The Ecologist

 
Oven dried tomatoes

Oven dried tomatoes

More articles about
Related Articles

Five ways to preserve tomatoes

Lynda Brown

6th July, 2010

If you're lucky enough to have gluts of tomatoes, this extract from The Preserving Book shows you how to use them in mouth-watering recipes

TOMATO KETCHUP

Making ketchup from home-grown tomatoes is very satisfying, and you know that it's full of goodness without chemical additives. This authentic-tasting ketchup has a tasty balance of sweetness, acidity, and spice. Once opened, use within two weeks.

MAKES APPROX 750ML (11⁄4 PINTS) (2-3 SMALL JARS)
TAKES 1 HOUR-1 HOUR 20 MINUTES
KEEPS 3 MONTHS

INGREDIENTS
1kg (21⁄4lb) ripe tomatoes, roughly chopped
1 carrot, chopped
1 small onion, chopped
1 celery stick, chopped
Good pinch of ground cloves
1 large bay leaf
2 mace blades
1 tsp sea salt
150ml (5
60g (2oz) light soft brown sugar

  1. Put all the ingredients except the sugar in a preserving pan or a large heavy-based, stainless steel saucepan. Bring to the boil, reduce the heat, cover and simmer for 30 minutes. Remove the lid and cook for a  further 15 minutes, stirring occasionally.
  2. Discard the mace and bay leaf. Purée the mixture in a blender or food processor, then rub it through a nylon sieve back into the rinsed-out pan.
  3. Stir in the sugar, bring back to the boil and boil, stirring all the time, for five minutes until the sauce is the consistency of thick cream.
  4. Pour into warm, sterilised screw-topped jars with non-metallic or vinegar-proof lids. Cover with waxed paper discs, cool, seal, and label. Store in a cool, dark place for up to 3 months. Once opened, store in the fridge and use within 2 weeks. Shake before use.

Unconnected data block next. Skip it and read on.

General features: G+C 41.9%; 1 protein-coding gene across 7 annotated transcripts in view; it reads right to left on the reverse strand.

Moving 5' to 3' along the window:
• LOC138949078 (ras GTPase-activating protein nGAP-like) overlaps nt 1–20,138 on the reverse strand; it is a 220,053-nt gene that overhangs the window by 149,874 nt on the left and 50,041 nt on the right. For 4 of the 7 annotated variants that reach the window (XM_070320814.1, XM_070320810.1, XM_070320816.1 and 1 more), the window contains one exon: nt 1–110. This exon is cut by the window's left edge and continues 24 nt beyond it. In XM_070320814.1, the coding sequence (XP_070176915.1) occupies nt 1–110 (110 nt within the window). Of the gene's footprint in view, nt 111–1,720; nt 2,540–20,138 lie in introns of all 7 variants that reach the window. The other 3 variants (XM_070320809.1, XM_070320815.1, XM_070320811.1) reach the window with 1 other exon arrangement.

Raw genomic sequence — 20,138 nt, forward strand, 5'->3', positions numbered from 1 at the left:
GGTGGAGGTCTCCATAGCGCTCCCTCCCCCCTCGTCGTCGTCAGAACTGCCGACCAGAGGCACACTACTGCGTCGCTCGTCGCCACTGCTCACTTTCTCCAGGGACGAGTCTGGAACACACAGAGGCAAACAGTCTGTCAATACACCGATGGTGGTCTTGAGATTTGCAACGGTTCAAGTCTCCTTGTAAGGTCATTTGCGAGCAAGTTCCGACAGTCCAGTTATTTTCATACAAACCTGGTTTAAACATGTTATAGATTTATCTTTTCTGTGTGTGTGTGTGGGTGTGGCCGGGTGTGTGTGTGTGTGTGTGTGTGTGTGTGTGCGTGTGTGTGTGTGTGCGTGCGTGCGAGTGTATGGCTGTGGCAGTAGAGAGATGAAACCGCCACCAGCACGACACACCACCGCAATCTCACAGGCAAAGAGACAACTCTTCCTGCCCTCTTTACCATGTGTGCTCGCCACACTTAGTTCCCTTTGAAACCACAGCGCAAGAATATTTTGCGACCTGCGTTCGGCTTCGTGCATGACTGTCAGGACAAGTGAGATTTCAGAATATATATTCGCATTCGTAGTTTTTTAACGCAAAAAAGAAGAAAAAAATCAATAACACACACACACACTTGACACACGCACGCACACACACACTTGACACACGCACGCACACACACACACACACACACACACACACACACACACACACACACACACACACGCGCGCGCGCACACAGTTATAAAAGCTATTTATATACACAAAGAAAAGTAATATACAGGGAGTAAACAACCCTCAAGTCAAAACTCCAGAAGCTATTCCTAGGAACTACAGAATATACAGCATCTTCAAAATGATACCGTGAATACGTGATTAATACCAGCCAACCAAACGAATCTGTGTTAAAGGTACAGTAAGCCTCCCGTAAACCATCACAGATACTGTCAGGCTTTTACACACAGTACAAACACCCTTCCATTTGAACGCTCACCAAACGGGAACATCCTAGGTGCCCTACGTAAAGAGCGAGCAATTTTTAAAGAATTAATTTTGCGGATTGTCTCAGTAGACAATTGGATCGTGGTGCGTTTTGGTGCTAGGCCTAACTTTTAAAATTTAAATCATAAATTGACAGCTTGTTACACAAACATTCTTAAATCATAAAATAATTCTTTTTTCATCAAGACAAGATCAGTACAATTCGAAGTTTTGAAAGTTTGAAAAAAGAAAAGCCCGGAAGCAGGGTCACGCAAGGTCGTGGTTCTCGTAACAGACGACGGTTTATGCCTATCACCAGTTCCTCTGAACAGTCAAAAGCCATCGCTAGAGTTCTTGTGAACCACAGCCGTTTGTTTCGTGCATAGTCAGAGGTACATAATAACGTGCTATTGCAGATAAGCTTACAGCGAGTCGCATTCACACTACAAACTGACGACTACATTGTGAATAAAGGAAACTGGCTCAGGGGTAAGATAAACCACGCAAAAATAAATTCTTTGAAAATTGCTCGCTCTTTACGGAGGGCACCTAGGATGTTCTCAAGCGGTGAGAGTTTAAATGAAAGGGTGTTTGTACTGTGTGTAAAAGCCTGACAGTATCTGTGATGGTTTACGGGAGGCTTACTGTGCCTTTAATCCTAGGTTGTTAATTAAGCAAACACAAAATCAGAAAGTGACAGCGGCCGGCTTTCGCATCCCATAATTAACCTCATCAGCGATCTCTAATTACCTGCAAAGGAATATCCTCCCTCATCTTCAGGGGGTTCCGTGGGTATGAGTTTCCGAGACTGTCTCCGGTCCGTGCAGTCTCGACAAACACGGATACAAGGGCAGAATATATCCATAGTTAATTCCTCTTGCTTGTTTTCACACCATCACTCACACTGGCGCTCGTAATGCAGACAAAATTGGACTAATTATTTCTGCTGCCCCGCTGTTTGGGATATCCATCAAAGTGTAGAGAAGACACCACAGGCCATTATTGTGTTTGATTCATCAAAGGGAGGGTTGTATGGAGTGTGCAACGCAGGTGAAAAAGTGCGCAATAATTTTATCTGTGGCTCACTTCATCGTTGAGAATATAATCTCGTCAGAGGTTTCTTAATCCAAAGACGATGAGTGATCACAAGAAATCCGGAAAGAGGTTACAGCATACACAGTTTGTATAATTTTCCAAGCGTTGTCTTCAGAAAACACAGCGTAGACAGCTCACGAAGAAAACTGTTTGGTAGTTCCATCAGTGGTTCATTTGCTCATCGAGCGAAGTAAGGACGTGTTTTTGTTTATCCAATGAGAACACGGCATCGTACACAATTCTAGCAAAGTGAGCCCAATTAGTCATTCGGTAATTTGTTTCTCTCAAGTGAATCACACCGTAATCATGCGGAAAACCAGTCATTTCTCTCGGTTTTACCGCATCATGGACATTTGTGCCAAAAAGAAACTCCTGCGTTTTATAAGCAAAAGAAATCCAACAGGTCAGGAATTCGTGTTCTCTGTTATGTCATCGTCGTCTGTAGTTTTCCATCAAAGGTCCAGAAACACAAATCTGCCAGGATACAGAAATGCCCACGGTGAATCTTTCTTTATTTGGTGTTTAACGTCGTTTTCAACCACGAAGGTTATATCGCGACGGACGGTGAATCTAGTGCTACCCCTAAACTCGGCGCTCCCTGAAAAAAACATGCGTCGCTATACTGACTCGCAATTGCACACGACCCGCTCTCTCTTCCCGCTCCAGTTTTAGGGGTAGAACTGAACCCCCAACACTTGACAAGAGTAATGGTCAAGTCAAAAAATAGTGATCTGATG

CONCENTRATED TOMATO SAUCE

Tomato sauceFreezing cooked vegetables and fruits is a convenient way
to preserve them, and suits produce that doesn't freeze well in its natural state, such as aubergines. Gluts of tomatoes are ideal frozen as a sauce for pizzas and other savoury dishes.


MAKES
APPROX 1 LITRE (13⁄4 PINTS)
TAKES 1-11⁄4 HOURS
KEEPS 12 MONTHS

INGREDIENTS
2.5-3kg (51⁄2-61⁄2lb) very ripe tomatoes, roughly chopped
1 large onion, sliced
1 large sprig of parsley, basil, and/or celery leaves
1 bay leaf
1 large garlic clove, peeled

  1. Put all the ingredients into a preserving pan or a large heavy-based saucepan and bring to the boil.
  2. Simmer over a very low heat for about one hour or until the mixture becomes thick and concentrated. Stir frequently. The sauce is ready when there is no discernible liquid left.
  3. Remove the bay leaf and garlic and sieve the sauce through a mouli or metal sieve into a bowl, pressing hard to extract as much of the sauce as possible. Leave the sauce to cool.
  4. Pour the concentrated tomato sauce into small, clean freezer pots, then seal, label, and freeze. Thaw before using as required.

 

OVEN-DRIED TOMATOES

Dried ripe tomatoes, with their rich flavour and chewy texture, are now a fixture of modern cooking. Using a very low oven heat to semi-dry tomatoes gives a result similar to that of sun-dried tomatoes. Do a trial batch first with half the quantities.

MAKES APPROX 900G (2LB)
TAKES 10 MINUTES, PLUS DRYING AND COOLING TIME
KEEPS 2 WEEKS (12 MONTHS FROZEN)

INGREDIENTS
3kg (61⁄2lb) ripe, but medium-sized tomatoes
2-3 tsp sea salt

  1. Cut each tomato in half, round ones horizontally, plum ones vertically. Score the middle of each tomato with a cross shape and push the centres up from below with your fingertips to expose more of the flesh
  2. Arrange the tomato halves side by side, cut side up, on wire racks positioned over baking trays. Sprinkle each lightly with salt. Leave for a few minutes to allow the salt to start to draw out the moisture, then place cut side down without touching each other.
  3. Put the trays in the oven on a low setting (60-80°C/150- 175°F/Gas 1⁄4-1⁄2) and dry for 8-12 hours. Keep the door of an electric oven slightly ajar with a skewer to create an air flow.  Tomatoes are ready when they have shrivelled to half their size, but are still soft and pliable. Remove from the oven and leave to cool on the racks.